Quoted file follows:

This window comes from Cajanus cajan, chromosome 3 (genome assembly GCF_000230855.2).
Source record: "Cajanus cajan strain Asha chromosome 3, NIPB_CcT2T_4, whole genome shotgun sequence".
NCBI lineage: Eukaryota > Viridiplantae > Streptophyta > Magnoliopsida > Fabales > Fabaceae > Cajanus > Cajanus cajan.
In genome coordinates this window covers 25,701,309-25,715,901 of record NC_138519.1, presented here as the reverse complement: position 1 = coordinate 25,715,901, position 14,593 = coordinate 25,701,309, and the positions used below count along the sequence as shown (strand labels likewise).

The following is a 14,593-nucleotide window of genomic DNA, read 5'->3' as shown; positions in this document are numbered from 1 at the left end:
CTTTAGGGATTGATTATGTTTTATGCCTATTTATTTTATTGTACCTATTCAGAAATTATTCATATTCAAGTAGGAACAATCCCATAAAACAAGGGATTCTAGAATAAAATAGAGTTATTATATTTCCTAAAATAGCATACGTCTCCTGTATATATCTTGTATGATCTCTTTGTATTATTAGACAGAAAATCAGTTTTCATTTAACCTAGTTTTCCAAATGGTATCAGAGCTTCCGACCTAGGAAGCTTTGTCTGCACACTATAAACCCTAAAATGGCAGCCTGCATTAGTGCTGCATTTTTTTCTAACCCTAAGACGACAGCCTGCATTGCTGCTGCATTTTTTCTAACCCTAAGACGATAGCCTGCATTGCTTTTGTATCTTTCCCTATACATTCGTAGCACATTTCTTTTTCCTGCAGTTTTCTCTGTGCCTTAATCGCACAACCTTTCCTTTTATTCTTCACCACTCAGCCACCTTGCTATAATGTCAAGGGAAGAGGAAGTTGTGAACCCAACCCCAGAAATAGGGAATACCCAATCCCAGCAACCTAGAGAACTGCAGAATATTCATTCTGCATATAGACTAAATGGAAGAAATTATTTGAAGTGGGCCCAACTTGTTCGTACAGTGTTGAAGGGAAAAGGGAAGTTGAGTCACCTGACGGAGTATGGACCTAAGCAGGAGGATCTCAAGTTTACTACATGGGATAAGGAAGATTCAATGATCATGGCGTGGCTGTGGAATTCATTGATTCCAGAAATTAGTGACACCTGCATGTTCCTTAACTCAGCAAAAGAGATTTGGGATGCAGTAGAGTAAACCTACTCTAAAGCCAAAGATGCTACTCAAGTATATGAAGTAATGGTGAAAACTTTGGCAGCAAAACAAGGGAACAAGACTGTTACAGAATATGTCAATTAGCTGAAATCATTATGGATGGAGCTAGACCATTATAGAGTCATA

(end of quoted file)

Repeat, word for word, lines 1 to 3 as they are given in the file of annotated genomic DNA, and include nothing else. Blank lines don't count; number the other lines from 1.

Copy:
This window comes from Cajanus cajan, chromosome 3 (genome assembly GCF_000230855.2).
Source record: "Cajanus cajan strain Asha chromosome 3, NIPB_CcT2T_4, whole genome shotgun sequence".
NCBI lineage: Eukaryota > Viridiplantae > Streptophyta > Magnoliopsida > Fabales > Fabaceae > Cajanus > Cajanus cajan.